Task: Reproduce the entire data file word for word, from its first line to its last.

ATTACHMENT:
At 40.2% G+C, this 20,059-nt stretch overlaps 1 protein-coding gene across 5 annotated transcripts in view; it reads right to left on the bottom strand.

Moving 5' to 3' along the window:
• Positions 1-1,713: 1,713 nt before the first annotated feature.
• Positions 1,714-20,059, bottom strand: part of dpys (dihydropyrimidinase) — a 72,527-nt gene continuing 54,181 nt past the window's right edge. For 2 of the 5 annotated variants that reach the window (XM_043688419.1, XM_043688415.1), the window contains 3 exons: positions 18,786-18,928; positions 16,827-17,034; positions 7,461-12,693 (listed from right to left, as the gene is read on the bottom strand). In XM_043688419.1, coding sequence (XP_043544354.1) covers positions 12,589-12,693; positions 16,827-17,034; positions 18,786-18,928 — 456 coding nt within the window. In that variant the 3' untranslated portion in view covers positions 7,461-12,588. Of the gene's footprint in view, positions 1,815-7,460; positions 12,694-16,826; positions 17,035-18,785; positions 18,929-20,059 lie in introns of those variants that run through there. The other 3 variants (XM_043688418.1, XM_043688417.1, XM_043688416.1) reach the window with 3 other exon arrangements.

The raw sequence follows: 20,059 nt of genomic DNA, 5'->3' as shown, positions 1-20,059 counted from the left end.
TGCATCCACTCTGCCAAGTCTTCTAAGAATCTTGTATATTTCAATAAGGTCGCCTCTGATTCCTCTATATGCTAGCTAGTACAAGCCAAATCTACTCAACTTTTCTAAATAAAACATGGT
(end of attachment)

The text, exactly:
At 40.2% G+C, this 20,059-nt stretch overlaps 1 protein-coding gene across 5 annotated transcripts in view; it reads right to left on the bottom strand.

Moving 5' to 3' along the window:
• Positions 1-1,713: 1,713 nt before the first annotated feature.
• Positions 1,714-20,059, bottom strand: part of dpys (dihydropyrimidinase) — a 72,527-nt gene continuing 54,181 nt past the window's right edge. For 2 of the 5 annotated variants that reach the window (XM_043688419.1, XM_043688415.1), the window contains 3 exons: positions 18,786-18,928; positions 16,827-17,034; positions 7,461-12,693 (listed from right to left, as the gene is read on the bottom strand). In XM_043688419.1, coding sequence (XP_043544354.1) covers positions 12,589-12,693; positions 16,827-17,034; positions 18,786-18,928 — 456 coding nt within the window. In that variant the 3' untranslated portion in view covers positions 7,461-12,588. Of the gene's footprint in view, positions 1,815-7,460; positions 12,694-16,826; positions 17,035-18,785; positions 18,929-20,059 lie in introns of those variants that run through there. The other 3 variants (XM_043688418.1, XM_043688417.1, XM_043688416.1) reach the window with 3 other exon arrangements.

The raw sequence follows: 20,059 nt of genomic DNA, 5'->3' as shown, positions 1-20,059 counted from the left end.
TGCATCCACTCTGCCAAGTCTTCTAAGAATCTTGTATATTTCAATAAGGTCGCCTCTGATTCCTCTATATGCTAGCTAGTACAAGCCAAATCTACTCAACTTTTCTAAATAAAACATGGT